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Sunday: June 17, 2007

The Value of a First-Class Education

Filed under: — site admin @ 9:45 AM GMT-0500

What one British rogue learned at school in the early 19th century:

. . . I was sent to one of the most fashionable and famous of the great public schools. I will not mention it by name, because I don’t think the masters would be proud of my connection with it. I ran away three times, and was flogged three times. I made four aristocratic connections, and had four pitched battles with them; three thrashed me, and one I thrashed. I learned to play at cricket, to hate rich people, to cure warts, to write Latin verses, to swim, to recite speeches, to cook kidneys on toast, to draw caricatures of the masters, to construe Greek plays, to black boots, and to receive kicks and serious advice resignedly. Who will say that the fashionable public school was of no use to me after that?

(Wilkie Collins, A Rogue’s Life, Chapter I)


Filed under: — site admin @ 8:36 AM GMT-0500

I’ve been in Staunton, Virginia, for some Shakespeare at the Blackfriars Playhouse — more on that later. For now, I’ll just post about some interesting signs seen along the way:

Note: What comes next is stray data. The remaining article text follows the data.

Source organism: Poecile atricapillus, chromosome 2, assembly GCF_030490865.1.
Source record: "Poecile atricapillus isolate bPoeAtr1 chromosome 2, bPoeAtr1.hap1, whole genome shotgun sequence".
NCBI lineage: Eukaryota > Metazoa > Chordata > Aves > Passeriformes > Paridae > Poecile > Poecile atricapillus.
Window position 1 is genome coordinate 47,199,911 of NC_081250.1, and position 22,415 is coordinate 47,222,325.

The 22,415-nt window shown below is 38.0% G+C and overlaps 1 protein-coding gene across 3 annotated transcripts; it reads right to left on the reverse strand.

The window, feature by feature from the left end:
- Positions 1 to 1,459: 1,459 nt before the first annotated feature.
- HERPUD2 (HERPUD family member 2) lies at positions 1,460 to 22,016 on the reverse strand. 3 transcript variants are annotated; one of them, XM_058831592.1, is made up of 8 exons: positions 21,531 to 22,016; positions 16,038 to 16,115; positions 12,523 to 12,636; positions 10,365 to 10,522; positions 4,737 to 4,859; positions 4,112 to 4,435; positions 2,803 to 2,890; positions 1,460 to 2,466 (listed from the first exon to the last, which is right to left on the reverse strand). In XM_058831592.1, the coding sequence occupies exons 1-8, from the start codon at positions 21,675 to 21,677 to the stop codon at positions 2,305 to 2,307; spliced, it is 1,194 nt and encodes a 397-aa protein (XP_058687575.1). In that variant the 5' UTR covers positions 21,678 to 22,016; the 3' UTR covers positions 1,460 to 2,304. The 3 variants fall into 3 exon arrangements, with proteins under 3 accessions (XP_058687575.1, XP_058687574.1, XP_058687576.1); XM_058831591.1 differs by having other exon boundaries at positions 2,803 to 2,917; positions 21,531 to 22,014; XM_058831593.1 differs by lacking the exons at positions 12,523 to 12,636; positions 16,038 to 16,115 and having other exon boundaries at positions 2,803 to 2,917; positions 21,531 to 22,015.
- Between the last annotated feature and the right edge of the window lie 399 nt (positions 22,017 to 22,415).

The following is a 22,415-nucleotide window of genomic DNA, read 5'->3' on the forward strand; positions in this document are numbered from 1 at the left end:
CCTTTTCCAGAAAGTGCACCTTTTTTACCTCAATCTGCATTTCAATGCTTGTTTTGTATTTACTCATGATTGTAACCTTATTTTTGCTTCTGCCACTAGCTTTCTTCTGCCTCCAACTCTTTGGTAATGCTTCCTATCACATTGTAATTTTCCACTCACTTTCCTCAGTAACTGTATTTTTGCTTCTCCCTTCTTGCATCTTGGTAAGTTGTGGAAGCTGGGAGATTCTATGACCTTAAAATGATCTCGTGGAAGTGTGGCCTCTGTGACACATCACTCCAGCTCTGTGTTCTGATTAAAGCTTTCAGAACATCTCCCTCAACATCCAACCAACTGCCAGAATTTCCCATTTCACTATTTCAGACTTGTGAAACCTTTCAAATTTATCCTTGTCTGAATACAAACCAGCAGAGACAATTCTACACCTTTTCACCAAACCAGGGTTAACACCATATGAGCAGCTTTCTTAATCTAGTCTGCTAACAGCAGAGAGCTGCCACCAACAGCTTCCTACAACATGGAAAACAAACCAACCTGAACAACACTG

• Sign that looks like it’s missing a letter: Grim Realty.
  • Sign overtaken by events to produce an unfortunate ambiguity: (on the back of an ambulance) S.A.R.S. Ambulance. I imagine that stands for Staunton Area Rescue Service, or something like that, but the tinfoil-hat crowd might think we now have special ambulances for Severe Acute Respiratory Syndrome, the deadly flu which killed over 700 people in China, Canada, and other countries four years ago.
  • Surprisingly accurate sign: Every city in America seems to have an ‘Oak Grove Road’, and I’ve never seen an oak grove anywhere near any of them. I’m no dendrologist, and I passed rather quickly, but it looked to me like the Oak Grove Baptist Church near Farmville is located in an actual grove of oak trees. That shouldn’t have surprised me, but it did.
  • Least expected message on a sign: Goat Milk Soap, next right.